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Showing posts from December 1, 2002
Remora LI learned our probability theory from the Dover Press edition of Richard Von Mises book on same. At the time, we did not realize that Von Mises was presenting a much controverted thesis on probability -- that he represented the extreme point of the extensional school. von Mises was the brother of the conservative economist -- although, according to his biography, he was definitely not hedged about by his brother's libertarian ideology. He gave up an honor given to him by East Germany with the admission that he would have taken it if the times -- the year was 1952 -- didn't make any truck with the communists automatically suspicious. James Rizzo, in this essay on expected utility , gives a good overview of the difference between the view that that probability refers to the frequency of the observation of an event's occurence in a series of observations, and the 'subjectivist' view, which makes a softer case for the meaning of likelihood. &
Dope James and Dickens Only a short time ago it might have been supposed that the English novel was not what the French call discutable. It had no air of having a theory, a conviction, a consciousness of itself behind it-of being the expression of an artistic faith, the result of choice and comparison. I do not say it was necessarily the worse for that; it would take much more courage than I possess to intimate that the form of the novel, as Dickens and Thackeray (for instance) saw it had any taint of incompleteness. It was, however, na�f (if I may help myself out with another French word)... -- Henry James, The art of fiction . LI, yesterday, contended that the first chapter of Our Mutual Friend could be put up against Dickens great first chapters -- that of Bleak House, of David Copperfield, and of Great Expectations. Of these, OMF is most like BH in its blending together of nature -- in the case of Bleak House, London fog; in the case of OMF, the Thames River -- and the pol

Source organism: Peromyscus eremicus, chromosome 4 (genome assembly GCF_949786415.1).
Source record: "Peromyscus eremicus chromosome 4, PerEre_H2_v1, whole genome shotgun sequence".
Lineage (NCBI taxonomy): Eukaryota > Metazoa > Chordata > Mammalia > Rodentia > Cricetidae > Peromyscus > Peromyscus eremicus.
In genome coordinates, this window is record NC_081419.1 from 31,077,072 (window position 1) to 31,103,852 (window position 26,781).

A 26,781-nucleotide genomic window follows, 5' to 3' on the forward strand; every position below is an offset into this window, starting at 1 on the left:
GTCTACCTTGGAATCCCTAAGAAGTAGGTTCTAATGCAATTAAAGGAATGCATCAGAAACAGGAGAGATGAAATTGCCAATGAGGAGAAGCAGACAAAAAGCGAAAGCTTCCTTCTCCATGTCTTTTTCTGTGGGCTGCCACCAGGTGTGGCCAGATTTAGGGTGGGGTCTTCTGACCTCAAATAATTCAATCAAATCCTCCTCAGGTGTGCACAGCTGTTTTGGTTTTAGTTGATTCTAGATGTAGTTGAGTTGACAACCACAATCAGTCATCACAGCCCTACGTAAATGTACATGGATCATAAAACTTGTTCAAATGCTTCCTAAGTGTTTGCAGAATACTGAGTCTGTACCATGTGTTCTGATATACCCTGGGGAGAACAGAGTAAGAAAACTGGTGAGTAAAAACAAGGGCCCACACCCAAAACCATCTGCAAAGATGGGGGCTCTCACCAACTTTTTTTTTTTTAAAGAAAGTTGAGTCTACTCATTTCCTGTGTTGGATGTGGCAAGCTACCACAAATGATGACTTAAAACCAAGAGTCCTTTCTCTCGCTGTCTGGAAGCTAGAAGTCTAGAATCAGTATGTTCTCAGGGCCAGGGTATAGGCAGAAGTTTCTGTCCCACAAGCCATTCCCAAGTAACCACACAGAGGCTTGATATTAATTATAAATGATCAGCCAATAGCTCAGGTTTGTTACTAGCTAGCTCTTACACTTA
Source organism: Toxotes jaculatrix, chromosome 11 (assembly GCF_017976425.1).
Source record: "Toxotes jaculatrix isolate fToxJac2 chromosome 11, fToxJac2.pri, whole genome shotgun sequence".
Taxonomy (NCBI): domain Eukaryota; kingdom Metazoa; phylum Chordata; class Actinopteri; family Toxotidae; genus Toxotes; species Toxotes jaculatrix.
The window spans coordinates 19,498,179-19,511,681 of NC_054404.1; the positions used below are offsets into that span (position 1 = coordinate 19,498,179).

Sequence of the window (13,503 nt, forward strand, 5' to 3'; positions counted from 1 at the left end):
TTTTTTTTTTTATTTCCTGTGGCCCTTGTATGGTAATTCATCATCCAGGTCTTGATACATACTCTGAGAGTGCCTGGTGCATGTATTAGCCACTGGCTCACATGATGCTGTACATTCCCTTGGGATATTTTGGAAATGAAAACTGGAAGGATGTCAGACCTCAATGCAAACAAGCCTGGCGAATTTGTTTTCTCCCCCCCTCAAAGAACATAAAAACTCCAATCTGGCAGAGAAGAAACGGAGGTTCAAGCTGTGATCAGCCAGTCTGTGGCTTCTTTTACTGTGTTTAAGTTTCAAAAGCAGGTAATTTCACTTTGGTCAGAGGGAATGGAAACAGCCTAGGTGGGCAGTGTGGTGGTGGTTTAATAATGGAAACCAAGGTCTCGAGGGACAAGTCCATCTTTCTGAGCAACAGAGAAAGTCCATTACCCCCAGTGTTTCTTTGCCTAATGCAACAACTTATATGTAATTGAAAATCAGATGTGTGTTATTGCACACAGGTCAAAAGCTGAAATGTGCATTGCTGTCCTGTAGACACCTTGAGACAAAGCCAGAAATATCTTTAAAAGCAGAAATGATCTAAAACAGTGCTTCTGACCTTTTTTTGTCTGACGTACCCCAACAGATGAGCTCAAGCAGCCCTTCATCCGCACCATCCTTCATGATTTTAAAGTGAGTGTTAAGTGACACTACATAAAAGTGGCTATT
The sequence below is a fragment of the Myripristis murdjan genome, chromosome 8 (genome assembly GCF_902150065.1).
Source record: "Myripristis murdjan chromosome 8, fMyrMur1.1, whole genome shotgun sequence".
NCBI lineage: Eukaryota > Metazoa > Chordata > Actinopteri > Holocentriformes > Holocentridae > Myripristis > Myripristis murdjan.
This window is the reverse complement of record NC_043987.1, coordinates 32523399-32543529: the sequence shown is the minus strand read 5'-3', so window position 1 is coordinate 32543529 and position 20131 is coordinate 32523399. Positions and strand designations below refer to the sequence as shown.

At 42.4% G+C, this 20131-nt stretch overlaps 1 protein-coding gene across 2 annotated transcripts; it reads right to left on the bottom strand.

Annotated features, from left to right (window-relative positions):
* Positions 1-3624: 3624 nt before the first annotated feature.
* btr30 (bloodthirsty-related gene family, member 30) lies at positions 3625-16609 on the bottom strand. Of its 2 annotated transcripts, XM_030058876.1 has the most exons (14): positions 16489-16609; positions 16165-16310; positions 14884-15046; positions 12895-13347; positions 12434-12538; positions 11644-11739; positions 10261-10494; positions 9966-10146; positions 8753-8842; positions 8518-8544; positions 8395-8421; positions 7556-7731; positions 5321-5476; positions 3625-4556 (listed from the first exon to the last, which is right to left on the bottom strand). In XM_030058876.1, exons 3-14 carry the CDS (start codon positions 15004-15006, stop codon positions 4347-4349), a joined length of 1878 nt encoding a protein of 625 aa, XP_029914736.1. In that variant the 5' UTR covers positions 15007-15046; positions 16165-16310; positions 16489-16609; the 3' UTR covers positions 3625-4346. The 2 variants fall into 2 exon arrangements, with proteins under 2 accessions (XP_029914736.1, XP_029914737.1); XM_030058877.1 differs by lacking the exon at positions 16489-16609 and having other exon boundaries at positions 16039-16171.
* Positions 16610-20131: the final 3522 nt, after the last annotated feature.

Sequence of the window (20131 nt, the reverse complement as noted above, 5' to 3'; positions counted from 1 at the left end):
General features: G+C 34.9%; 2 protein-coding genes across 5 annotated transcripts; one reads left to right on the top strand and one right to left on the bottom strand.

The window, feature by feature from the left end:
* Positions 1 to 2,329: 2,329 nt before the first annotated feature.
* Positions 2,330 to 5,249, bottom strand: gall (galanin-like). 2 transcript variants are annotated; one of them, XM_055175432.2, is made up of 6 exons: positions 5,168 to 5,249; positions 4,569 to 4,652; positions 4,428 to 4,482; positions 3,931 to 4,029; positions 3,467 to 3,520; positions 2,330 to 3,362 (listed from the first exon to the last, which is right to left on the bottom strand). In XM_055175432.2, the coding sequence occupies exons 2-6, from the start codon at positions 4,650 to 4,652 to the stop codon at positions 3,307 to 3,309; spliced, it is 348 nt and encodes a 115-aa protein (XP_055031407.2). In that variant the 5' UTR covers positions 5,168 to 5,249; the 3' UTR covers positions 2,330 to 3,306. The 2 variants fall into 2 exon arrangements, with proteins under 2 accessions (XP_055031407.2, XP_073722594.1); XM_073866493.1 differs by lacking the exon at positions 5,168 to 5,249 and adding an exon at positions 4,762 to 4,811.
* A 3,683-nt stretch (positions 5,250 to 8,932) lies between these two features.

Dope My friend S. and I were talking about Christmas movies. I mentioned a cartoon version of the Christmas Carol that I remember, still, with great affection -- the affection one feels for those tv shows of childhood in which the memory is less of the show itself than of the very experience of watching it, of being, in retrospect, that small body so consciously cocooned in the warmth, the sofa, the pjs, the accumulated stuff -- embodying a family history of purchases, breakages, hobbies taken up and abandoned, and the crude taste for the adornments of mass merchandizing characteristic of middle class America - of some room in your house that is all turned, like the minds eye gazing at the image of the self, towards the pictures that might show on the tv screen, that box's weirdly animating presence, while outside the window the clouds are gray, low and full of the odious promise of chill. My friend S. is from Istanbul. She had never heard of the Christmas Carol. Now, t